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Top 10 places to get clean soaked in Northern Ireland

There have been a lot of handy guides for tourists on social media recently, telling them the Top 10 eateries, bars, or attractions in Northern Ireland, but here at the Ulster Fry we think they’ve been missing out on a key element of any visit to our shores – getting completely drenched in pissing rain.

So here it is – the Ulster Fry Top 10 list of places to get clean soaked….

1. Great Victoria St

1. Great Victoria St

Officially opened by Queen Victoria in 1923, Great Victoria St is often the first stop off point for tourists arriving in Belfast. As they emerge bleary eyed off the 4.20 Goldliner from New York, eager to sip their first pint of Guinness in the Crown Bar, they are usually greeted with driving rain, coming horizontally along the street's famous wind tunnel. Other attractions include a wide variety of grey faced smokers lurking outside Cafe Nero, and at least 5 bus tour operatives waiting patiently to club them over the head and usher them on to number 2 on our list.....

2. An Open Topped Bus Tour of Belfast

2. An Open Topped Bus Tour of Belfast

Who, in their wisdom, decided that it was a good idea to introduce the open topped bus to our city streets? It is like constructing a soft topped Space Shuttle, just in case the sun comes out on your journey through space. A guaranteed good Ulster soakin' for the unsuspecting tourist, at least until they hop off at our next destination....

3. Any Translink Bus Shelter

3. Any Translink Bus Shelter

The terms 'Bus' and 'Shelter' should never be used together in Northern Ireland. They are generally one or two sided structures carefully designed to leave the waiting commuter facing into the prevailing wind and inevitable rain. Good advice for any visitor is to stand behind the largest person you can find, who will probably be called Sammy or Sean, depending on which part of the city the bus is heading to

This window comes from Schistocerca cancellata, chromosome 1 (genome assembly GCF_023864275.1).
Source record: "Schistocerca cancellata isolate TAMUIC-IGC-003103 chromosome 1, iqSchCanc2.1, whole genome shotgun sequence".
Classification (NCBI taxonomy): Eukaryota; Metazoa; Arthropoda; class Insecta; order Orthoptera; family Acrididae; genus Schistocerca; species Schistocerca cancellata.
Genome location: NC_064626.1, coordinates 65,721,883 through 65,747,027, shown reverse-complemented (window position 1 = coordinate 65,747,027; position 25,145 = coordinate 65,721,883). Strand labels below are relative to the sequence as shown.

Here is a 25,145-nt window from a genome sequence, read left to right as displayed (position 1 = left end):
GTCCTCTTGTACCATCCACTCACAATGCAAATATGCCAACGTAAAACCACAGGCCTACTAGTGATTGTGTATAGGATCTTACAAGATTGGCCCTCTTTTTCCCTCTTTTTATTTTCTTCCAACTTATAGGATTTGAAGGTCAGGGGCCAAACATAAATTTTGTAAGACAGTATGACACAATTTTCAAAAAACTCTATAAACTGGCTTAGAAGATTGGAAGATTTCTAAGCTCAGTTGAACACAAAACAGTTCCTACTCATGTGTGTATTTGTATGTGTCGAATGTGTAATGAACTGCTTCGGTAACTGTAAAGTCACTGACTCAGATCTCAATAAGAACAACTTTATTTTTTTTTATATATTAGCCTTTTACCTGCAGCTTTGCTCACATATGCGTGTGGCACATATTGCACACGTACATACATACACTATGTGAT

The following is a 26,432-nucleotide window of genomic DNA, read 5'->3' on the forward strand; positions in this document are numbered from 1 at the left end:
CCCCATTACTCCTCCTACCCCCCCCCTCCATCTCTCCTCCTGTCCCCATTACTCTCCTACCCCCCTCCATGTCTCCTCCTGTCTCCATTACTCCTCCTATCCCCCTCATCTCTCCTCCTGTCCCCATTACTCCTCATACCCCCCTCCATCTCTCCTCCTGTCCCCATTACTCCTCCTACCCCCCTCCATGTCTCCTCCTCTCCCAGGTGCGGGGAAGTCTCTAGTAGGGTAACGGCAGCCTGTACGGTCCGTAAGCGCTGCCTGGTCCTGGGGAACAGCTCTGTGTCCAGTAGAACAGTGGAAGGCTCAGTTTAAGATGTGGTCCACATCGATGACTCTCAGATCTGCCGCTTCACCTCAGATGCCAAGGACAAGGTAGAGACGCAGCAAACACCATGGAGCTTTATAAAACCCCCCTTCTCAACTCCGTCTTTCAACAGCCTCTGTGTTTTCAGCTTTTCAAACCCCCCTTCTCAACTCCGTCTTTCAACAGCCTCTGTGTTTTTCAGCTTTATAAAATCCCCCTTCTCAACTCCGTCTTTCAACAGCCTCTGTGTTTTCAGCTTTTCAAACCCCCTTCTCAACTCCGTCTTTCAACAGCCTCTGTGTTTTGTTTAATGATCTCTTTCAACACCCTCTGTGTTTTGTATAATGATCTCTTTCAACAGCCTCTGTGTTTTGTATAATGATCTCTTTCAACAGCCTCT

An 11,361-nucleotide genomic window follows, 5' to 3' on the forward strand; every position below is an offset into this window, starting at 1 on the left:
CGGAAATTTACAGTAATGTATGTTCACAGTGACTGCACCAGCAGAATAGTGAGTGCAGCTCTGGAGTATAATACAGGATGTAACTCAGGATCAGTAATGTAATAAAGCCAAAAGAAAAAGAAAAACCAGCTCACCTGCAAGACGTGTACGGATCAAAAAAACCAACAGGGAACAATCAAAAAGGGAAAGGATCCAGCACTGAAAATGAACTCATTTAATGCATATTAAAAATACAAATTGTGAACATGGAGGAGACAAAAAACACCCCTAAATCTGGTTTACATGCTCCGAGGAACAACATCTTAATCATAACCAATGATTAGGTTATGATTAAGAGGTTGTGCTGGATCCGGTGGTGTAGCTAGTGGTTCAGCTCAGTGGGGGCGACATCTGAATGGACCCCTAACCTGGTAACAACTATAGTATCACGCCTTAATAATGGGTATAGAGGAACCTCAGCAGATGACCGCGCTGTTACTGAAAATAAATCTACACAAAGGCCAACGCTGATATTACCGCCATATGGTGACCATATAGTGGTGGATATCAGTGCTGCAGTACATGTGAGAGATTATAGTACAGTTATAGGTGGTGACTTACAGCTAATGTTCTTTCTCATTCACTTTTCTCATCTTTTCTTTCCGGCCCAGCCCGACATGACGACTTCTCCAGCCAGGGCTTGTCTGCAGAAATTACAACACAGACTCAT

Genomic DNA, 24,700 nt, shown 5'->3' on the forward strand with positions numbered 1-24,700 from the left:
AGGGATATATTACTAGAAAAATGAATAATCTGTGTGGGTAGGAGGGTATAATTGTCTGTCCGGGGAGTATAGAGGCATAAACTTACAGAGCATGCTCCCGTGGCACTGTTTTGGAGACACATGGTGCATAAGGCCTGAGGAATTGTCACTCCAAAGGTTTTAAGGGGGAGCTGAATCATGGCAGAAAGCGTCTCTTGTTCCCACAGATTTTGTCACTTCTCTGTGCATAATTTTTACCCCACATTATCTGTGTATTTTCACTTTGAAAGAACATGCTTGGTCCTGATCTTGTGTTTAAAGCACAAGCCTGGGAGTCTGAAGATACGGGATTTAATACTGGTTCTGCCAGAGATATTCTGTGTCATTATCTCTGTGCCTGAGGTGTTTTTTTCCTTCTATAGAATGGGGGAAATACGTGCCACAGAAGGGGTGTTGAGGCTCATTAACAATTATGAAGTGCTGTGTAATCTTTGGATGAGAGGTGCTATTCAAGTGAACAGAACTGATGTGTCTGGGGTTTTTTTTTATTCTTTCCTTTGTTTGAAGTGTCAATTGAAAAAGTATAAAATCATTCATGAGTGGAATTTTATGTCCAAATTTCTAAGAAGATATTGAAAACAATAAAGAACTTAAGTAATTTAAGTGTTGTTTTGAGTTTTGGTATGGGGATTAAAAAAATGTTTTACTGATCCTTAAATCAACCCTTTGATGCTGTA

4. Ravenhill Rugby Ground

4. Ravenhill Rugby Ground

It is often said that rugby is a game played by men with odd shaped balls. This is because it is always bollock freezing and at the newly opened 'Kingspan' Stadium you can be sure that the rain will be blowing straight into your face throughout the match. Best to stay under the stand in a bar.

5. The Giant's Causeway

5. The Giant's Causeway

Leaving Belfast, the Antrim coast is always popular with tourists, and NI's only World Heritage Site is usually top of the list. It shouldn't be, unless it is one of the two days of the year when the sun shines. Creationists believe the causeway was formed during the Great Flood, something that is is easy to believe as you negotiate several thousand slippery blocks of basalt on a wet February excursion.

6. Dunluce Castle

6. Dunluce Castle

Built by Ronald McDonald in 1534, Dunluce Castle is now best described as an "impressive ruin". This is because the incessant rain at the site has washed away most of the structure. Still nice to look at mind you, from inside a car.

7. Derry's Walls

7. Derry's Walls

Heading further along the coast, the intrepid visitor will eventually reach the Maiden City, where they will no doubt be enticed onto a tour of the famous city walls. They will soon learn that they are utterly devoid of shelter and their mile long circuit will feel much longer. The Bogside is so named for good reason, it was originally made up of marshy ground caused by the rivers of rainwater running down Butcher's Street.

8. Co Fermanagh

8. Co Fermanagh

Most of County Fermanagh is under water, and it is easy to see why. As soon as you cross into the county you will be met with vertical rain which will only stop when you leave. It is still well worth a visit mind you, you can explore the Marble Arch Caves, in a boat.

9. The Mourne Mountains

9. The Mourne Mountains

Heading back east any tourist eager for a bit of hill walking should take in the Mourne Mountains. They should also take several coats, so that they can replace each rain sodden garment as it reaches saturation level.

10. Any Outdoor Event

10. Any Outdoor Event

Most outdoor events in Northern Ireland are held in the months of May and June. This is to try and catch the brief window of good weather that non-Irish people refer to as 'summer' and to avoid the traditional rioting season that kicks off in July. This usually fails, so your highly anticipated visit to the Tennent's Vital music festival will end up with you covering your pint during a deluge as you squint at a distant band on a rain soaked stage.

Or stay dry...

So that's your list, but remember, it's not all bad. When it does rain, you can just go to the pub, preferably wearing one of our highly desirable Tee Shirts.....

 

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